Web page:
Is orange your favorite hue? Then you’ll be delighted to know that there are a lot of fruits that are the color orange! We’re not just talking about standard oranges and tangerines either: check out our full orange fruit list for old favorites and new friends alike.
You probably figured this one out already, didn’t you? Oranges are the only fruits around that aren’t just the basis for a color name (orange!), but also a flavor. They’re packed with beta carotene and oodles of vitamin C, so make sure you get plenty of oranges—and juice—during the winter months!
Further Reading: 6 Fruits Named After Colors
These easy-to-peel mini oranges have an even deeper hue, and sweeter flavor. They’re also absolutely incredible when made into juices and smoothies, or frozen into sorbets.
These small orange cousins are also easy to peel, and some varieties are seedless as well. Tangerine skin is more on the yellowy side than the deep orange mandarins, and are some of the least acidic citrus fruits.
Related Article: A Complete Citrus Fruit List
Teensy orange relatives that are as delicious as they are fun to pronounce. Try growing a miniature or bonsai kumquat tree in your own home for year-round citrus delights.
If you like the idea of a fruit that tastes like baked pumpkin pie with a hint of roasted peaches and maple syrup, you have to try persimmons. Just make sure to get super-ripe ones, as the same chemicals that make unripe persimmons taste tart and fizzy can also burn the inside of your mouth.
Additional Reading: What Does a Persimmon Taste Like?
These luscious, creamy orange beauties are members of the Prunus family, which includes other stone fruits like plums and peaches. They’re also known as Armenian plums, and are tart rather than overly sweet. Dried apricots are packed with calcium and magnesium, and are great for keeping blood sugar level during afternoon energy crashes.
Although some people believe that nectarines are crosses between peaches and plums, that actually isn’t the case at all. Nectarines are just fuzz-less peaches, and likely originated in China about 4,000 years ago. Their smooth skin just comes from a recessive gene!
Peaches are some of the juiciest, tastiest orange fruits out there. They range from orangey-pink to pale beige, and taste like summer sunshine. If you don’t like the feeling of the fuzzy skin on your tongue, just peel them before eating.
Further Reading: What do Apricots Taste Like?
Of all the melons out there, cantaloupes have the silkiest texture and the sweetest flavor. They’re sweeter at room temperature than they are refrigerated, but they sweeten back up again if you freeze them in slices or cubes.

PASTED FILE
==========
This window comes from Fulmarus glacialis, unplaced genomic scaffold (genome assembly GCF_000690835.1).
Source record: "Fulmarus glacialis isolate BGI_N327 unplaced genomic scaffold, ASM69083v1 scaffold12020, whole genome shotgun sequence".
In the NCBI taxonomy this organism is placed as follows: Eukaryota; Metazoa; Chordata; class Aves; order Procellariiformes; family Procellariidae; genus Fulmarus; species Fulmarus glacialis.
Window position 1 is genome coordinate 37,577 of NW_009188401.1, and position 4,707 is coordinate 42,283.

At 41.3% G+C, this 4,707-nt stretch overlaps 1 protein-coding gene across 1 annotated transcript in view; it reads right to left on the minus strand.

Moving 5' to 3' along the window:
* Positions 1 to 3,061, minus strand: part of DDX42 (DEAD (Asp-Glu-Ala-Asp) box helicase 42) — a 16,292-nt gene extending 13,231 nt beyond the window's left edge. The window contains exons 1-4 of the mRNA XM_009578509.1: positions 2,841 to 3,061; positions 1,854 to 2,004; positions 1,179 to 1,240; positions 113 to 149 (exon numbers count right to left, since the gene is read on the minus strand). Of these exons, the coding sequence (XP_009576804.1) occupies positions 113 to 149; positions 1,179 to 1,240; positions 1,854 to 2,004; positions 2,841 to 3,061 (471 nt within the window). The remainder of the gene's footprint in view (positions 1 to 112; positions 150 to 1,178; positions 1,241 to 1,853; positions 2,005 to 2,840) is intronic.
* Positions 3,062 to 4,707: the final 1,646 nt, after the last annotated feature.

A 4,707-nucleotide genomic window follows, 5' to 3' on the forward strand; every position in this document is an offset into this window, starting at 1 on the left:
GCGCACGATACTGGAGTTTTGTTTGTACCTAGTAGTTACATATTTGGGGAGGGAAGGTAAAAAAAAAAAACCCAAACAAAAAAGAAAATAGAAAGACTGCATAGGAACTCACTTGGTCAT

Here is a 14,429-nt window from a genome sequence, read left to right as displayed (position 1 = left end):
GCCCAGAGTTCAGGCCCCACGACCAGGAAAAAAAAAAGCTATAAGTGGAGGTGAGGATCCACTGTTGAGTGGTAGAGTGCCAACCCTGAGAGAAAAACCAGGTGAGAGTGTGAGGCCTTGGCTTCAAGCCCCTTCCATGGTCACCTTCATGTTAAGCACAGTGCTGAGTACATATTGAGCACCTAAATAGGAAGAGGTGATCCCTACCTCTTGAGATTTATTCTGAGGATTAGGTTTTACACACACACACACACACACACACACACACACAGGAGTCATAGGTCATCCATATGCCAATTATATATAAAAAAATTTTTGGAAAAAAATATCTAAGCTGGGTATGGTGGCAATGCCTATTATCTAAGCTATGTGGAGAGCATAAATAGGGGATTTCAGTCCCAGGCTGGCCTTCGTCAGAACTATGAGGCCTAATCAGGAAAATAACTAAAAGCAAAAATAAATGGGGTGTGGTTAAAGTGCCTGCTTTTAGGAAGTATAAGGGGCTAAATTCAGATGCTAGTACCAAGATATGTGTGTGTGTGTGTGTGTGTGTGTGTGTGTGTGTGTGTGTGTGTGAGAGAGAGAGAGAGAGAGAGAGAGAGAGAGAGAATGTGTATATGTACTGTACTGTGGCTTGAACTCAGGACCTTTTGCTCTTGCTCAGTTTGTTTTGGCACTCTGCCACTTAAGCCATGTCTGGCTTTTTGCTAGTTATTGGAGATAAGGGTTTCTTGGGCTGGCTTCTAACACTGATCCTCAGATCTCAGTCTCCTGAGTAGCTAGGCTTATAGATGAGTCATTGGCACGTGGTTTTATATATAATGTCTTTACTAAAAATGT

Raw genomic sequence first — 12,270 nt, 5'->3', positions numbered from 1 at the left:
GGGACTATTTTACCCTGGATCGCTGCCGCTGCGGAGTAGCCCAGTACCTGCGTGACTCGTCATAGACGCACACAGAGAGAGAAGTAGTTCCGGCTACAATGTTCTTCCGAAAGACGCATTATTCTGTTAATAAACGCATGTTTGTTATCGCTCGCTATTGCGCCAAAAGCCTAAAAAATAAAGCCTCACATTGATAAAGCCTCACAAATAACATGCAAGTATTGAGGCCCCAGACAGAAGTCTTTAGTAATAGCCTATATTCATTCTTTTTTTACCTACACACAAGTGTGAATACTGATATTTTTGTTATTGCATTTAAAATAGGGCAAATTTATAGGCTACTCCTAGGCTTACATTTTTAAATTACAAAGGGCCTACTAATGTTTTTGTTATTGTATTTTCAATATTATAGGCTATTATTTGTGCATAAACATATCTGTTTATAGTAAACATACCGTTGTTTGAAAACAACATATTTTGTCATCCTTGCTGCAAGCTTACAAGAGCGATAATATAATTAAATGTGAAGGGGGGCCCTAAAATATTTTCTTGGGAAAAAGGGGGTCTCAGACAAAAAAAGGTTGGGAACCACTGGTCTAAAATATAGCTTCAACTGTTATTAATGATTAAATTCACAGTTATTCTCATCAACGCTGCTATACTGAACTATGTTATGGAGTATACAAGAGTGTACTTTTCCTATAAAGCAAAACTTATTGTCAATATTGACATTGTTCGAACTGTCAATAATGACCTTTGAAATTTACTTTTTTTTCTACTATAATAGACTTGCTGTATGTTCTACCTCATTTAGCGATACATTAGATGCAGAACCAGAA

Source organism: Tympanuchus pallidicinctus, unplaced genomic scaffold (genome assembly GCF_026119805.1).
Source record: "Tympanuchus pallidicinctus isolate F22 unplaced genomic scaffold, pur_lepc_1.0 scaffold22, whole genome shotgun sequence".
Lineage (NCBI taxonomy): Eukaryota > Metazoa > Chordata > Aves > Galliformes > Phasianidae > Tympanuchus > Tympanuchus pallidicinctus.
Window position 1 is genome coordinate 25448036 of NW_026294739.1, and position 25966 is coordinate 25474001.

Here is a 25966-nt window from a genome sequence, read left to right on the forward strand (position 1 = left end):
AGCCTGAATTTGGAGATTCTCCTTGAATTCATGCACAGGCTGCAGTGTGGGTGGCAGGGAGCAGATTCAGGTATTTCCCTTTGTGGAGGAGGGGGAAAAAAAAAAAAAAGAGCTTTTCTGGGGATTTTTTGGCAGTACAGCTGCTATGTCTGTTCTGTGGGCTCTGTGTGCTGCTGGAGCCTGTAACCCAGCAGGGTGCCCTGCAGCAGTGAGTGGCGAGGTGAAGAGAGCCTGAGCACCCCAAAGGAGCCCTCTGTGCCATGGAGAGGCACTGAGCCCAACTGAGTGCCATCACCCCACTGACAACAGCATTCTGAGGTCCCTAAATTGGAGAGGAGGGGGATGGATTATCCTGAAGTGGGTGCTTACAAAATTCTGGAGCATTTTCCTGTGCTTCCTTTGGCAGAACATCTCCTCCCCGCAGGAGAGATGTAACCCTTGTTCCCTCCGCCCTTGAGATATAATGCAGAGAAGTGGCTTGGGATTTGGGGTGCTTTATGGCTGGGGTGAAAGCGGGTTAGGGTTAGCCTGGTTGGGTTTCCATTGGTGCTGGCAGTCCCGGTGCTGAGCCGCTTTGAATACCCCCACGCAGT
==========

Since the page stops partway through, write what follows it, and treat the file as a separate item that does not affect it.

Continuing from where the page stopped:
You can’t eat a mango elegantly, but that’s absolutely okay. Once you’ve peeled the skin off these orange fruits, either slice the flesh off the large seed within, or scrape it off with your teeth. These are so sweet and luscious that some people even consider them to be aphrodisiacs.
Related Article: Aphrodisiac Fruit List
Papayas aren’t just delicious: they’re packed with antioxidants, vitamin A, and anti-inflammatory components. These health benefits are best if you eat them raw, and they’re beautiful both on their own and in tropical fruit salads or juices.
12. Orange Peppers
Did you know that one orange pepper has almost 200% of your recommended daily vitamin C intake? You’d need two oranges, four mandarins or tangerines, or a small bowl of kumquats to get that kind of C-boost.
Further Reading: How to Freeze Bell Peppers
13. Orange Tomatoes
Believe it or not, tomatoes come in all sorts of colors other than red. Orange tomatoes are sweeter and less acidic than red or pink ones, with orange cherry varieties being almost candy-like in their sweetness and mild flavor.
14. Winter Squashes
Unlike summer squashes (hello zucchini!), winter squashes tend to have deep orange flesh instead of pale yellow, and many of their skins are orange or yellow as well. Even green or blue species like acorn or Kabocha squash have gorgeous orange innards!
Related Article: 14 Spices that Go with Butternut Squash
Your favorite Halloween produce items are considered fruits, and most of the varieties you’ll find are orange in color. But they’re not just for autumn noshing! Transform them into soups, stews, or baked goods and enjoy them all year round.
Remember that with all fruits and vegetables, those with deeper, more saturated hues are more nutrient-dense. Make orange-colored fruits part of your regular practice of “eating the rainbow” and you’re sure to enjoy health benefits as well as delicious flavor adventures.